In Argentina, COVID strikes drive the search for “stolen net” News on Children’s Rights

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Buenos Aires, Argentina – When he was a child growing up in the city of La Plata in the 1980s, Leonardo Fossati looked in the mirror and thought reality was on the other side.

It was a game the little boy played. He felt like he was living in a movie and that there was something in his own life that he couldn’t see. Years later, he would come to understand the game as much more: a demonstration, among other things, that there was more to its history.

In fact, his story was completely different. The people who raised him were not his biological parents and a DNA test in 2005 determined that he was one of his The stolen grandchildren of Argentina: babies who were born in captivity during the military dictatorship that terrorized the country from 1976 to 1983 and who were given to other families to raise them.

It is estimated that his parents, Ines Beatriz Ortega and Rubén Leonardo Fossati, are 30,000 people missing by security forces during this period and the remains of which have never been recovered.

“No matter how much, the truth always creates a solid foundation for continuing with your life,” he said.

That Fossati and others like him know the truth is thanks to the Grandmothers of Plaza de Mayo, a women’s organization that defied a shroud of silence over Argentina during the dictatorship and marched weekly demanding to know what happened to their children and missing grandchildren.

To date, the identities of 130 people have been restored through DNA testing. But the search continues for about 300 more, and an attempt is made to make a new campaign take advantage of COVID-19 vaccines to assist in this task.

“Help us find you”

Abuelas asks people that, at the age of 40, the age group corresponding to their grandchildren be vaccinated in Argentina. post photos of your blows on social media with the hashtag #UnaDosisDeIdentidad (A dose of identity).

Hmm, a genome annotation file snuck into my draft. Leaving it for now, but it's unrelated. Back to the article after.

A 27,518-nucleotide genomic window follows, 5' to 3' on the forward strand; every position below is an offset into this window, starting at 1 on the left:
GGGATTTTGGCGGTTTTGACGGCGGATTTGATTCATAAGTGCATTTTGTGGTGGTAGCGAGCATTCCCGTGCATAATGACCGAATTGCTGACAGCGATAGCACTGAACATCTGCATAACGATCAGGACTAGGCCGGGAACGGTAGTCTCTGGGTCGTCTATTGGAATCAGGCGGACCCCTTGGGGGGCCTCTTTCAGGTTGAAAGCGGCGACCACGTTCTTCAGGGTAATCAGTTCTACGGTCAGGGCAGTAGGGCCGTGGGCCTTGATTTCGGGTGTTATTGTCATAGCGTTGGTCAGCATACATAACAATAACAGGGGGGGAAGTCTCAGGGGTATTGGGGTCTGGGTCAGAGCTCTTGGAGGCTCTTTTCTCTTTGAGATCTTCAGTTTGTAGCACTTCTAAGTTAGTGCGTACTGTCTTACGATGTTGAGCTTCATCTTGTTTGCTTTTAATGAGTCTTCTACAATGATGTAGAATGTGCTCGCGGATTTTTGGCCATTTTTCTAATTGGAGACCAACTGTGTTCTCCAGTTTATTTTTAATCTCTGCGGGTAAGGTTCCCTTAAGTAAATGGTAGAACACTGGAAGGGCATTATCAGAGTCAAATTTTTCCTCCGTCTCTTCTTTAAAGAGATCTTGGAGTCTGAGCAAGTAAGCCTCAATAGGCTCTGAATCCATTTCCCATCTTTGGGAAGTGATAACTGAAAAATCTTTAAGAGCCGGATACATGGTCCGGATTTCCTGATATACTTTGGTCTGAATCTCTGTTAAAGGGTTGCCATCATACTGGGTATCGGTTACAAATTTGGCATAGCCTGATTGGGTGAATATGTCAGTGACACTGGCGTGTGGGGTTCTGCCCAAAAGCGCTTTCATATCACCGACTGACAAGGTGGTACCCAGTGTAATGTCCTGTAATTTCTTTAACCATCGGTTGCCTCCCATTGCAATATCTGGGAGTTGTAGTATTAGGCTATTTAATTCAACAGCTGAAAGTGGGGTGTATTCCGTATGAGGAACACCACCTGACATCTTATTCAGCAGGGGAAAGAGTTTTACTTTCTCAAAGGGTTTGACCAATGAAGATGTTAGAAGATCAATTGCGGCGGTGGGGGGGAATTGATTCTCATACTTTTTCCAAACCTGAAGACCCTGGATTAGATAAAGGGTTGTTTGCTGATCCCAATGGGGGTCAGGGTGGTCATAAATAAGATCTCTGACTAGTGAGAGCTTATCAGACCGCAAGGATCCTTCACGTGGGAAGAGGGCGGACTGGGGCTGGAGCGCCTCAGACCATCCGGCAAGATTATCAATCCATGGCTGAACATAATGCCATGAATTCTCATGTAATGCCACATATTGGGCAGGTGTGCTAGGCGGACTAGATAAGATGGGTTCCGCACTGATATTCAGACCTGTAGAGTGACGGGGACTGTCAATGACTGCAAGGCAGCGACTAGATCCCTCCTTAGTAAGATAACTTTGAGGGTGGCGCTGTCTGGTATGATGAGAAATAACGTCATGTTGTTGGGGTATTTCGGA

The publications are accompanied by a text urging all those born between 1975 and 1980 and who have doubts about their identity to contact the organization, which constantly presents new ways to keep the search alive.

“We saw it as an opportunity because in a short period of time, the grandchildren we are looking for will be vigilant because they will be vaccinated,” said Belen Altamiranda Taranto, the 88th identified grandson, who now works with Abuelas de Plaza de Mayo in the city of Córdoba.

This year, the government also launched a campaign aimed at Argentines living abroad under the banner “Argentina Te Busca”: Argentina is looking for you. Several people have discovered their true identities after moving abroad as adults to the Netherlands, the United States and Spain. Others were found at a younger age in Chile and Uruguay.

“Help us find you,” Foreign Minister Felipe Sola said in a video message directing people to contact an Argentine consulate to ask questions.

Members of the human rights organization Madres Plaza de Mayo march in Buenos Aires, Argentina in 2018 [File: Carlos Garcia Rawlins/Reuters]

Barbarities of the dictatorship

That so many grandchildren remain unexplained speaks of the pact of silence that remains among those who committed atrocities.

With the aim of eradicating left-wing rebels, security forces launched a wide-ranging state terrorism campaign that eliminated political dissidents, students, activists, union activists, journalists and many more.

People were taken from the street, tortured, murdered, thrown planes into the river below or buried in unmarked graves during the dictatorship period. Young women who were pregnant at the time of her disappearance gave birth in clandestine detention centers and their babies were placed in the homes of families who supported the military or with other people who did not ask questions about their origins. of children.